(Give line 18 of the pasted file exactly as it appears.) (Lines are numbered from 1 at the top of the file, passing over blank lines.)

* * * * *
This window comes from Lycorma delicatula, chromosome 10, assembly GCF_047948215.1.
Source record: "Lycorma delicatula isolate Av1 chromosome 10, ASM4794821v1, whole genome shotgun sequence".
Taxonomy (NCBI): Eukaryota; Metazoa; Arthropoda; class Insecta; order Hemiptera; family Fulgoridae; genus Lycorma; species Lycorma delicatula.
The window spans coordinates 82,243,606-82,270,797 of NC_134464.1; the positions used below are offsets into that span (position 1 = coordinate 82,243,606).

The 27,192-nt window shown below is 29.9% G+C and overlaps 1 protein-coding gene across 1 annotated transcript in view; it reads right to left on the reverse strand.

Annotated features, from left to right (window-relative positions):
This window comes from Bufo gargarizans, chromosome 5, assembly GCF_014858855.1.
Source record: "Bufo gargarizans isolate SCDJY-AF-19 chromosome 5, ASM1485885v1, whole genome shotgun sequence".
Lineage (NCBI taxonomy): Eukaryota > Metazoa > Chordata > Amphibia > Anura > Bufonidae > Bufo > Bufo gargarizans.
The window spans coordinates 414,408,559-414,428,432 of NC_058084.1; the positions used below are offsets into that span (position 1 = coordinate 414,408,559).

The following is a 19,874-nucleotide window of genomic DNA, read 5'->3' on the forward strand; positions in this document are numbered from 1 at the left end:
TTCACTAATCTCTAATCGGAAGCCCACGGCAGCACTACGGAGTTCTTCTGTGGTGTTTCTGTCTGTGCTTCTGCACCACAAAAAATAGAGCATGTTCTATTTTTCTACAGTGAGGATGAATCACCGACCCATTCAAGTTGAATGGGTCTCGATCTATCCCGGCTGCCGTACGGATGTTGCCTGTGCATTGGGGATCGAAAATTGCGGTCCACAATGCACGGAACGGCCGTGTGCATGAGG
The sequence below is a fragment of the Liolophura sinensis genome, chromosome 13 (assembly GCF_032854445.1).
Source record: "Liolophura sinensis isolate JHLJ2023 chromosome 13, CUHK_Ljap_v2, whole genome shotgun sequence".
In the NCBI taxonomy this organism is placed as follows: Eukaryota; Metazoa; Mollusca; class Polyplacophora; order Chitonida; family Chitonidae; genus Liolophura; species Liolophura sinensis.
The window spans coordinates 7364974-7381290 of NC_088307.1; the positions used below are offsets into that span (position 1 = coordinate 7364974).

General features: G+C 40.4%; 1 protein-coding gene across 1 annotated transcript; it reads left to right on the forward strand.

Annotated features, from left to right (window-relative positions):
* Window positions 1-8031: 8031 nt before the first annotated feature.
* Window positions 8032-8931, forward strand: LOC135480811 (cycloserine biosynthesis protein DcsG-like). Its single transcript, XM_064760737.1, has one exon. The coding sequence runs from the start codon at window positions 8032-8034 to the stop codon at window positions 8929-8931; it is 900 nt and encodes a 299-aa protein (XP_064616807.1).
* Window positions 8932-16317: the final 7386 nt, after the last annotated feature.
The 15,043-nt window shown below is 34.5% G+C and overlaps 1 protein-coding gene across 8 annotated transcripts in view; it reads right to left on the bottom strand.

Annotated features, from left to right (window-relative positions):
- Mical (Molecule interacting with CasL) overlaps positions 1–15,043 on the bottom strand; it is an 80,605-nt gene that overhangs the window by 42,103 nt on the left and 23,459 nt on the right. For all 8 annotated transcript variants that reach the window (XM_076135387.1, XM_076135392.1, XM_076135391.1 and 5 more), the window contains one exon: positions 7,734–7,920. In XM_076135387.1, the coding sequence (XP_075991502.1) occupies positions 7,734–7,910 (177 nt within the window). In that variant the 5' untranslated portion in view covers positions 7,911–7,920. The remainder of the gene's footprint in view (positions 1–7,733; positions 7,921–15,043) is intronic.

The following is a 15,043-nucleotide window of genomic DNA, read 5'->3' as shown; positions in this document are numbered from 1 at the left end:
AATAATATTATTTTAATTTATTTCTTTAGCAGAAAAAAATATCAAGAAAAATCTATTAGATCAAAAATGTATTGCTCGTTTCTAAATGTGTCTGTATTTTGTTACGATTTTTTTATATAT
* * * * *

Annotated features, from left to right (window-relative positions):